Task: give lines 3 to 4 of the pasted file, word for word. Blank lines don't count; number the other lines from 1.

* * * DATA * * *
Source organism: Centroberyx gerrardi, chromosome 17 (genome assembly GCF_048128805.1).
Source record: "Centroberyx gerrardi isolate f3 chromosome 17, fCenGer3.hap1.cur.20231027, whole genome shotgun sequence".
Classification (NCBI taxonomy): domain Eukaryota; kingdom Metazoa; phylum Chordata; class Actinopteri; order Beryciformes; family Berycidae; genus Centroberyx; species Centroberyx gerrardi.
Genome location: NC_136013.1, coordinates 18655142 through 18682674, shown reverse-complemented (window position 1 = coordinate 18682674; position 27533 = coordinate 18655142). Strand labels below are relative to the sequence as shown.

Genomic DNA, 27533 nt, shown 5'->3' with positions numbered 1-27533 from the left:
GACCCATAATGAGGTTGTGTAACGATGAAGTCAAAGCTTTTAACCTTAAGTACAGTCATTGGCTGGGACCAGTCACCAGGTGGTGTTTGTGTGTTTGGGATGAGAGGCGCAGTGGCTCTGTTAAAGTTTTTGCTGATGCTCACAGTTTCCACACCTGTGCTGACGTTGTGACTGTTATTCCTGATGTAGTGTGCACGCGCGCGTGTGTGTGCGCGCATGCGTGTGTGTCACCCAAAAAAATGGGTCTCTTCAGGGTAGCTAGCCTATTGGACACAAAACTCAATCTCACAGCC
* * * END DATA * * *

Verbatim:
Classification (NCBI taxonomy): domain Eukaryota; kingdom Metazoa; phylum Chordata; class Actinopteri; order Beryciformes; family Berycidae; genus Centroberyx; species Centroberyx gerrardi.
Genome location: NC_136013.1, coordinates 18655142 through 18682674, shown reverse-complemented (window position 1 = coordinate 18682674; position 27533 = coordinate 18655142). Strand labels below are relative to the sequence as shown.